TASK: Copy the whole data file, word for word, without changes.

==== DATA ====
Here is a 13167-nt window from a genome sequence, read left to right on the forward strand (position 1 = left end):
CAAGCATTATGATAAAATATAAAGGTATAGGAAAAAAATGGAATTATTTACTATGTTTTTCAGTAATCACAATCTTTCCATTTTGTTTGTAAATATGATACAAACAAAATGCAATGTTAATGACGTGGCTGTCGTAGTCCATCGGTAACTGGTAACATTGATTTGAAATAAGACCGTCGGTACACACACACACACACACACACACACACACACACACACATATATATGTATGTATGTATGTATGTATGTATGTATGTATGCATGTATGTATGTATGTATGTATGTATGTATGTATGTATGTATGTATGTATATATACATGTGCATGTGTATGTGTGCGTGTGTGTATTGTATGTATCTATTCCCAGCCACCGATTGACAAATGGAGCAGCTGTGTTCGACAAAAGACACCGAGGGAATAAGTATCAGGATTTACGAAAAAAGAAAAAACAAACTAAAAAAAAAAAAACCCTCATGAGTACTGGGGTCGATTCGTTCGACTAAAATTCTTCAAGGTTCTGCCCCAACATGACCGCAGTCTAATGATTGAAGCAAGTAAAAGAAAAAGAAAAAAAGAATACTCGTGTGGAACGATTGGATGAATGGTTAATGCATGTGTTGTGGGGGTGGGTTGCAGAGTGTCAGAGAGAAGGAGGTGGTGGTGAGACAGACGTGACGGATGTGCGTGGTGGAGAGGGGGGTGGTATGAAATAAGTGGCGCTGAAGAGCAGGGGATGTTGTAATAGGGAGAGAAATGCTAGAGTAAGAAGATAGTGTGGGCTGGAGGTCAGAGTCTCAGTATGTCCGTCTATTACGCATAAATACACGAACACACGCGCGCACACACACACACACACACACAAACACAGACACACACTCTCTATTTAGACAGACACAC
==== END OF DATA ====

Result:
Here is a 13167-nt window from a genome sequence, read left to right on the forward strand (position 1 = left end):
CAAGCATTATGATAAAATATAAAGGTATAGGAAAAAAATGGAATTATTTACTATGTTTTTCAGTAATCACAATCTTTCCATTTTGTTTGTAAATATGATACAAACAAAATGCAATGTTAATGACGTGGCTGTCGTAGTCCATCGGTAACTGGTAACATTGATTTGAAATAAGACCGTCGGTACACACACACACACACACACACACACACACACACACACATATATATGTATGTATGTATGTATGTATGTATGTATGTATGCATGTATGTATGTATGTATGTATGTATGTATGTATGTATGTATGTATGTATATATACATGTGCATGTGTATGTGTGCGTGTGTGTATTGTATGTATCTATTCCCAGCCACCGATTGACAAATGGAGCAGCTGTGTTCGACAAAAGACACCGAGGGAATAAGTATCAGGATTTACGAAAAAAGAAAAAACAAACTAAAAAAAAAAAAACCCTCATGAGTACTGGGGTCGATTCGTTCGACTAAAATTCTTCAAGGTTCTGCCCCAACATGACCGCAGTCTAATGATTGAAGCAAGTAAAAGAAAAAGAAAAAAAGAATACTCGTGTGGAACGATTGGATGAATGGTTAATGCATGTGTTGTGGGGGTGGGTTGCAGAGTGTCAGAGAGAAGGAGGTGGTGGTGAGACAGACGTGACGGATGTGCGTGGTGGAGAGGGGGGTGGTATGAAATAAGTGGCGCTGAAGAGCAGGGGATGTTGTAATAGGGAGAGAAATGCTAGAGTAAGAAGATAGTGTGGGCTGGAGGTCAGAGTCTCAGTATGTCCGTCTATTACGCATAAATACACGAACACACGCGCGCACACACACACACACACACACAAACACAGACACACACTCTCTATTTAGACAGACACAC